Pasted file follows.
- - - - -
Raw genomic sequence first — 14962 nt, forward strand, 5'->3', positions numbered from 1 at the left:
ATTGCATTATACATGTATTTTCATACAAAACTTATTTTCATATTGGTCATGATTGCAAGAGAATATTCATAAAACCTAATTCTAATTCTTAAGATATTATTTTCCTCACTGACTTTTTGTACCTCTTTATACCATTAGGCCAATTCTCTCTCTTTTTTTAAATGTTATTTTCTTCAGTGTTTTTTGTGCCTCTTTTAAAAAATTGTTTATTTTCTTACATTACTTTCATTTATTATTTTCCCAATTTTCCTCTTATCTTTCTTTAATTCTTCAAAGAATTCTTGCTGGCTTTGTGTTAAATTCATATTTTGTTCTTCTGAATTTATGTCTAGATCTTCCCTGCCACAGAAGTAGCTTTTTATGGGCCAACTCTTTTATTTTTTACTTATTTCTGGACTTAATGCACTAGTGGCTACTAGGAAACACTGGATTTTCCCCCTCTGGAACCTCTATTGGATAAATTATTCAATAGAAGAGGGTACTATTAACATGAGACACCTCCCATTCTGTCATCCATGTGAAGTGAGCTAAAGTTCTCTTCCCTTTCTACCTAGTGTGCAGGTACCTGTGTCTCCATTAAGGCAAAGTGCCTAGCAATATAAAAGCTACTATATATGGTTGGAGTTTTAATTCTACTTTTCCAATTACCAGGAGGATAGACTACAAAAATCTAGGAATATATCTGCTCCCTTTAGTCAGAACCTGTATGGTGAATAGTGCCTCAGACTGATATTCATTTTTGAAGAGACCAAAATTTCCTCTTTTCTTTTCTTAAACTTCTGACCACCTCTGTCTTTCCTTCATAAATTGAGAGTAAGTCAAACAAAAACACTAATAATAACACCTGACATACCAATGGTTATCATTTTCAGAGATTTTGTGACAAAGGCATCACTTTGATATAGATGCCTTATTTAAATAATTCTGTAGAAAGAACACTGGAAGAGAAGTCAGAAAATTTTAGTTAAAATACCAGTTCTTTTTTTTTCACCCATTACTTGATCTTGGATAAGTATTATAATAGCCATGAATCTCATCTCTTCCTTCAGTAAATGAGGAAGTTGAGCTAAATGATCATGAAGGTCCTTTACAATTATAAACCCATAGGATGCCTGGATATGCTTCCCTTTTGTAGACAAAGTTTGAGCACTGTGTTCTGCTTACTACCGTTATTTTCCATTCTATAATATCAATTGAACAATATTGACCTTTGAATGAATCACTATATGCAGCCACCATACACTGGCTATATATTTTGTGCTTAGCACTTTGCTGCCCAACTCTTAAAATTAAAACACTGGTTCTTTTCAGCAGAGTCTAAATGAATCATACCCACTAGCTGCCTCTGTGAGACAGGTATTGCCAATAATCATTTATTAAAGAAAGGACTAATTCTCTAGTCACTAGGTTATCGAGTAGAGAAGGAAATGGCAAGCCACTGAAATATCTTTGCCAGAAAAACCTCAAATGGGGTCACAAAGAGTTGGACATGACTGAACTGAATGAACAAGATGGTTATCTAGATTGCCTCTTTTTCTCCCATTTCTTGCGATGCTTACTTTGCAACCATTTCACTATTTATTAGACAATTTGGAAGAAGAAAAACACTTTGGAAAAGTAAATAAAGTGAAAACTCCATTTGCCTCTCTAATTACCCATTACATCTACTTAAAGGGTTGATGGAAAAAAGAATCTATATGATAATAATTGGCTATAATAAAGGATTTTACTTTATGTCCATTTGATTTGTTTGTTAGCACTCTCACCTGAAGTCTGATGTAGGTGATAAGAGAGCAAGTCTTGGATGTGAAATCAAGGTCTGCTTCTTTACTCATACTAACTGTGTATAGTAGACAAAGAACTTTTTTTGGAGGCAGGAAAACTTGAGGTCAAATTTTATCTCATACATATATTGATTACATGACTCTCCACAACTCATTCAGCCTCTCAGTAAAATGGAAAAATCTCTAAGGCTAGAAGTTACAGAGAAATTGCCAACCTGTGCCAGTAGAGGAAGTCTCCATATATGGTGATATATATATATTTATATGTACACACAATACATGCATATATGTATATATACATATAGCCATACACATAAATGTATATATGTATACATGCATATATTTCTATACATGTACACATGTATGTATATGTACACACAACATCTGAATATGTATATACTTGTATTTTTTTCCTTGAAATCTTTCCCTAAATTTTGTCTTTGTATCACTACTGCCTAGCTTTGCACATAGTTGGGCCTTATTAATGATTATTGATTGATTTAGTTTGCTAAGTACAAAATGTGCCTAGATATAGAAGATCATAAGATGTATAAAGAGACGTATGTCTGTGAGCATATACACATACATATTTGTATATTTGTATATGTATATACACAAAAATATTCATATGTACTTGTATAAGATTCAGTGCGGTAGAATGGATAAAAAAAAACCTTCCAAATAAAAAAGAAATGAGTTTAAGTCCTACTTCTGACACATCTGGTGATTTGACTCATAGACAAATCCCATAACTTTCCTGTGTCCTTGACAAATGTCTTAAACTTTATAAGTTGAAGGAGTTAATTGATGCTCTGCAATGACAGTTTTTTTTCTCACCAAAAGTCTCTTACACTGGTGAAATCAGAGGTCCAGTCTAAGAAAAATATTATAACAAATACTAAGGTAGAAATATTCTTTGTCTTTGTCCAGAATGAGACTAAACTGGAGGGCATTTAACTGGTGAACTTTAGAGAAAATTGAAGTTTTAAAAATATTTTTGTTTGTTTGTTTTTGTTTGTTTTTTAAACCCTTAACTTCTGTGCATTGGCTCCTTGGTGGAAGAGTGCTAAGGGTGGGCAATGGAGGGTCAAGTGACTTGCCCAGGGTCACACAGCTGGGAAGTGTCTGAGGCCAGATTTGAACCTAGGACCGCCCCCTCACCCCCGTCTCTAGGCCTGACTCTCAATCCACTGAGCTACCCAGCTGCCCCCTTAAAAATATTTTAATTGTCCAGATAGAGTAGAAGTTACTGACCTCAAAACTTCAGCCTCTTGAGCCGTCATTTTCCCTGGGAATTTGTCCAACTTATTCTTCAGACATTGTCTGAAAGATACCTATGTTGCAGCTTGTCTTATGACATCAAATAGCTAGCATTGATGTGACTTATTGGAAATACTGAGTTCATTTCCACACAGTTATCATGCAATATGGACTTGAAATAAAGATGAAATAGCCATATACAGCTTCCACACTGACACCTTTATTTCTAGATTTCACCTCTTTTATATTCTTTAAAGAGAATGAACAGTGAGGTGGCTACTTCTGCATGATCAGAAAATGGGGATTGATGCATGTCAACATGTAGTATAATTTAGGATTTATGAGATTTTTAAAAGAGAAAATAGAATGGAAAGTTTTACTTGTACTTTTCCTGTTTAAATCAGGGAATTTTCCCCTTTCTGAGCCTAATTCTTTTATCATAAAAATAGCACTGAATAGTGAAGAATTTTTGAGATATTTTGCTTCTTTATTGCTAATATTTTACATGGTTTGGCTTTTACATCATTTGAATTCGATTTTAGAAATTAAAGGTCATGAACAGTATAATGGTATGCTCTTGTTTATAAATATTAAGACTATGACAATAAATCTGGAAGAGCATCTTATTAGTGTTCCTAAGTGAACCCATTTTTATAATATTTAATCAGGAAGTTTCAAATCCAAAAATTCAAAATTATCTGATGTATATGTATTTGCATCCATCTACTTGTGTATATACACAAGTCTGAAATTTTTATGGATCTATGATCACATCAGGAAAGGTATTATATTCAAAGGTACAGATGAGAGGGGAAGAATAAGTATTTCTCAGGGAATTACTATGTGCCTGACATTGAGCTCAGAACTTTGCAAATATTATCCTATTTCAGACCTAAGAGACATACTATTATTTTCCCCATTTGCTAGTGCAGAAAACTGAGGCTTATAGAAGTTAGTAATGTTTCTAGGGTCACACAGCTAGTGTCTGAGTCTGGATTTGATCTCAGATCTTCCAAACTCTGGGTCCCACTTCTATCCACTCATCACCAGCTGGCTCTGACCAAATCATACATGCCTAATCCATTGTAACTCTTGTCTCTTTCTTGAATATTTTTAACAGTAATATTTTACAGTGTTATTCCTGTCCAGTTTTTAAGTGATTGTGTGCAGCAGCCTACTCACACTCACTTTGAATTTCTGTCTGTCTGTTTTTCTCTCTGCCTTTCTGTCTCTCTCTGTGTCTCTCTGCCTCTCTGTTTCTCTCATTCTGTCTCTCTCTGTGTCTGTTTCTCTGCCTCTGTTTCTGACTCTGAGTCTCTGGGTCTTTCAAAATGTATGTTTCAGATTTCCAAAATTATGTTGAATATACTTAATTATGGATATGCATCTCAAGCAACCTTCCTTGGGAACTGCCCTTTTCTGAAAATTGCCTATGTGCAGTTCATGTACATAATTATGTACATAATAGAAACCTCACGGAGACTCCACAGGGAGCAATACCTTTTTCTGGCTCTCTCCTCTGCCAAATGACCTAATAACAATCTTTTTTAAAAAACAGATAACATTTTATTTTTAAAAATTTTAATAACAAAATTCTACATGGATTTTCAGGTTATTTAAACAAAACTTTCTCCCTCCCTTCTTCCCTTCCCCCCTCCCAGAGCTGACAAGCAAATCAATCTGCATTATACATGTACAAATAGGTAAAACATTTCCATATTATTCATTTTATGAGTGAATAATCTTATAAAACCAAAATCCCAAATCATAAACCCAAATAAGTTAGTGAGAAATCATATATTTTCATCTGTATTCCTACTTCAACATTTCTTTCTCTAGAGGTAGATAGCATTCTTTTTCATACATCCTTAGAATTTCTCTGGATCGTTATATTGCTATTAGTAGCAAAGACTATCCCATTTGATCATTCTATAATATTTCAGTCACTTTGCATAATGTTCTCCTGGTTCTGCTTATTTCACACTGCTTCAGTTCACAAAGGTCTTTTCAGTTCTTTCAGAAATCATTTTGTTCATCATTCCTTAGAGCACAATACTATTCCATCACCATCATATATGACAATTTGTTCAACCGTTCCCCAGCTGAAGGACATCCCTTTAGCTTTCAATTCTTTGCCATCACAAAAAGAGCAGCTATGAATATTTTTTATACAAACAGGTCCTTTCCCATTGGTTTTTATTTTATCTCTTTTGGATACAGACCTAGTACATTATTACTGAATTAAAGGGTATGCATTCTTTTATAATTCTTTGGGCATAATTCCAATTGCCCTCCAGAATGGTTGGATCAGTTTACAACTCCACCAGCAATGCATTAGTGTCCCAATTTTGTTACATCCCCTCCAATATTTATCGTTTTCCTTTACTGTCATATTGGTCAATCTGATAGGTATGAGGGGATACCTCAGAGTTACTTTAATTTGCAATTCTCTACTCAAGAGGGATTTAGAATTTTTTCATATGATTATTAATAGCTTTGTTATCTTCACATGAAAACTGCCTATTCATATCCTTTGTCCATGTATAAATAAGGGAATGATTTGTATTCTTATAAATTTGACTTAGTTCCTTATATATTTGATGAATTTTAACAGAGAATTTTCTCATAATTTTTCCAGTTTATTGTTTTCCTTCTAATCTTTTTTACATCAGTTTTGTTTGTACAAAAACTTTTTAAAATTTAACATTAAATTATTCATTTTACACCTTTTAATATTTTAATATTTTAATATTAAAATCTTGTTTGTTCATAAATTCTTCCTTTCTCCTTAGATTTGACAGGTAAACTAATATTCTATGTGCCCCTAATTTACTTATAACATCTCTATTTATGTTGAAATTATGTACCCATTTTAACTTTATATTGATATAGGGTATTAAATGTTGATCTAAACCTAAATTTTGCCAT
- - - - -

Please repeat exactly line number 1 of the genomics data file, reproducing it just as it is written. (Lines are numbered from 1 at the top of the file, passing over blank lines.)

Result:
Raw genomic sequence first — 14962 nt, forward strand, 5'->3', positions numbered from 1 at the left: